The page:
Collaborative research into the knowledge, Expertise, and experience of estate workers in The Angus Glens, Scotland.

Working the land, knowing its grain image
“Given Scotland’s unique and diverse natural environment, there is no one-size-fits-all approach to land use, and it is right that we use and empower local knowledge and expertise to guide our journey.”
Roseanna Cunningham MSP, Environment, Climate Change and Land Reform Secretary, February 2021
  • “While the importance of multi-disciplinary approaches, and the value of local knowledge, is much talked about in policy circles, I’m not sure that many really appreciate what this means and how to move into this space. Ewan’s work could provide a means to begin to open some of those doors.”
 Sally Thomas, former Head of Land Use and Biodiversity for the Scottish Government and then Director of People and Nature at Scottish Natural Heritage,

This 3-year collaborative arts research project, will discover, document, and illuminate, the granular knowledge, understandings, and experience, of land that tenant farmers, shepherds, gamekeepers, stalkers, and other landworkers, possess across upland estates in Angus. Launching in early 2023, the project seeks to provide a philosophical foundation for the evidence base used, and the expertise developed by, these landworkers. In doing so, it seeks to make a strategic intervention into the hot topic of land-use/land management/ Just Transition issues in Scotland by radically opening up the parameters of the nature-expertise required in addressing our nature crises.

The ambition is to understand and demonstrate the capacity of landworkers in the Angus Glens, and by extension rural communities across Scotland, to contribute, not only as keyworkers, but as key decision-makers, in the national response to the climate and biodiversity crises. The qualitative methodologies of lead researcher Ewan Allinson will be supplemented by the work of other artists/ researchers in gathering and analysing multiple sources of decision-grade data to understand the values and cultures that underpin and sustain this grassroots knowledge bank. Above all, by listening to landworkers’ testimony, the team will give voice to what landworkers know, how they know it, what they do with it, and what they value, in all its breadth and depth.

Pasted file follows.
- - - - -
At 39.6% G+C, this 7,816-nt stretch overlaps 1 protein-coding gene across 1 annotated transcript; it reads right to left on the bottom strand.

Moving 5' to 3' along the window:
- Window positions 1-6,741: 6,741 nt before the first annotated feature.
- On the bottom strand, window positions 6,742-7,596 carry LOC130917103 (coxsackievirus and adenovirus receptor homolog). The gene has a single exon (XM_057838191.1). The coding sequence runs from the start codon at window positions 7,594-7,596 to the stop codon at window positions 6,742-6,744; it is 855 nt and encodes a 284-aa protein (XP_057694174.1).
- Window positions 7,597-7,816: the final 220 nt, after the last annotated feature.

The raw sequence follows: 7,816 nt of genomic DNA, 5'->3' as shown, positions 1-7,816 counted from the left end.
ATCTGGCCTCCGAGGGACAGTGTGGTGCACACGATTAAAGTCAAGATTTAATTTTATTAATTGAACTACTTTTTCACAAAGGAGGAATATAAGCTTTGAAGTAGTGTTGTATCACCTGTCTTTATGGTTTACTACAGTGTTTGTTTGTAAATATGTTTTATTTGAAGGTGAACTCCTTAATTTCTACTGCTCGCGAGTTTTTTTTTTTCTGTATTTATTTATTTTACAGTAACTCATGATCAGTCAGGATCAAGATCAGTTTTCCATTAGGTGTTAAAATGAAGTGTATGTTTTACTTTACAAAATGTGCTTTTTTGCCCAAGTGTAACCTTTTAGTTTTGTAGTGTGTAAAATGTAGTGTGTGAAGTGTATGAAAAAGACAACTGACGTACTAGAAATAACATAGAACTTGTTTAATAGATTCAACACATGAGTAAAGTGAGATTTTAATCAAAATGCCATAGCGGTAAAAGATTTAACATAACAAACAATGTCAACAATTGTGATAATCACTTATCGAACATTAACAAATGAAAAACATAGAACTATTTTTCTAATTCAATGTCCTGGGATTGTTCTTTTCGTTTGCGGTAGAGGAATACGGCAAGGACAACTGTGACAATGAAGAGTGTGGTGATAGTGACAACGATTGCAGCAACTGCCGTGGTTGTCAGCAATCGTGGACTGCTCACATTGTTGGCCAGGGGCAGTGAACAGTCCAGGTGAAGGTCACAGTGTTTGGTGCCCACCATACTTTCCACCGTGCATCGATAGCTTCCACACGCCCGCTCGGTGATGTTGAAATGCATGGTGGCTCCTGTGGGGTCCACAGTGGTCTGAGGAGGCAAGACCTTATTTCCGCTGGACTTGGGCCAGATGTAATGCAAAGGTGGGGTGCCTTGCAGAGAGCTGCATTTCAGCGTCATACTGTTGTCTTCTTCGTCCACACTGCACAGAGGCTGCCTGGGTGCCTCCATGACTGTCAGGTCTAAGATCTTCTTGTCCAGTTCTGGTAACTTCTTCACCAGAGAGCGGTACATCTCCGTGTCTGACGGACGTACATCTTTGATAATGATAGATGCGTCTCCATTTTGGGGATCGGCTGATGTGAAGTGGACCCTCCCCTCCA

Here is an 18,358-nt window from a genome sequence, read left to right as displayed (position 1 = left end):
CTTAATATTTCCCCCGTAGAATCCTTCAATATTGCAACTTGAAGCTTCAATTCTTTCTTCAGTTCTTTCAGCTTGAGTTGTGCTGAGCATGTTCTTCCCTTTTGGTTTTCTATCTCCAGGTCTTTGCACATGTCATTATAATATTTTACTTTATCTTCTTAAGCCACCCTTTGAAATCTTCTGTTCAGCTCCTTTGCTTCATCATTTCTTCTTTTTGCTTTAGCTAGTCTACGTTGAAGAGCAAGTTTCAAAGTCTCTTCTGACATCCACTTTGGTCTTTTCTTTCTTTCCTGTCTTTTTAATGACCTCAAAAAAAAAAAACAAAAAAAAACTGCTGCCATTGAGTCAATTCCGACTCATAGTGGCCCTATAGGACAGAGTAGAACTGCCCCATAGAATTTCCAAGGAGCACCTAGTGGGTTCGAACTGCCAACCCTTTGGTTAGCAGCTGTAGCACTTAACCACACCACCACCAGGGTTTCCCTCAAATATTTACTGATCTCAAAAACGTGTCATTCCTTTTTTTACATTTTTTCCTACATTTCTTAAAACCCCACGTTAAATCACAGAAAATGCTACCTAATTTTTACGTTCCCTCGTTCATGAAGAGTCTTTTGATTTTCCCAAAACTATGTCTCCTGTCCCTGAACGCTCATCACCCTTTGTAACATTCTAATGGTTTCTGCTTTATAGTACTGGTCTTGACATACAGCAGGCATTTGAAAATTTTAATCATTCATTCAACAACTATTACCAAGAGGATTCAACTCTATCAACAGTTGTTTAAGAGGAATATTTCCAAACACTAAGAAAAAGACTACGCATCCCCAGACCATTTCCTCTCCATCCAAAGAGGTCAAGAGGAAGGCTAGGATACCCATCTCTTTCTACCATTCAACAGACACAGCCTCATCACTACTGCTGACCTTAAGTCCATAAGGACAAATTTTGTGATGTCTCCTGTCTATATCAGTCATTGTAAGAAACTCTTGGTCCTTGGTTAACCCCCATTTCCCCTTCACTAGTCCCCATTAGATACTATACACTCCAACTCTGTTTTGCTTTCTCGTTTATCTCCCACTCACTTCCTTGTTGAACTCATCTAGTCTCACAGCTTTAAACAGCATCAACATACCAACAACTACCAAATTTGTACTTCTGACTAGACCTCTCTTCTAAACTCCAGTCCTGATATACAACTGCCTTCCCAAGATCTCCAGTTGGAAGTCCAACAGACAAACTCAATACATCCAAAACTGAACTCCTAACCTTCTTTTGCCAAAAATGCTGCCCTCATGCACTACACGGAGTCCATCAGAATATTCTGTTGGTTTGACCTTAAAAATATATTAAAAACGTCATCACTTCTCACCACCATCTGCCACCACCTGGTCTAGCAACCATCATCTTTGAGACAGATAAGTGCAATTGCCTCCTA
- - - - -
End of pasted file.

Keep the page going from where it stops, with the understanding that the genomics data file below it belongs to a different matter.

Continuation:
Summary of Research Aims
Valuing the Knowledge and Experience of Those Who Work the Land:
  • What are the ways in which people who work the land gain their understanding of the environments they work?
  • How does this differ from scientific knowledge?
  • How can that embedded knowledge held by farmers, gamekeepers, ghillies, deer managers, dykers, fencers, peatland restorers, foresters, et al. be legitimized alongside the science so that it too is understood to be an invaluable component of decision-making within policy frameworks established to tackle the climate and biodiversity crises?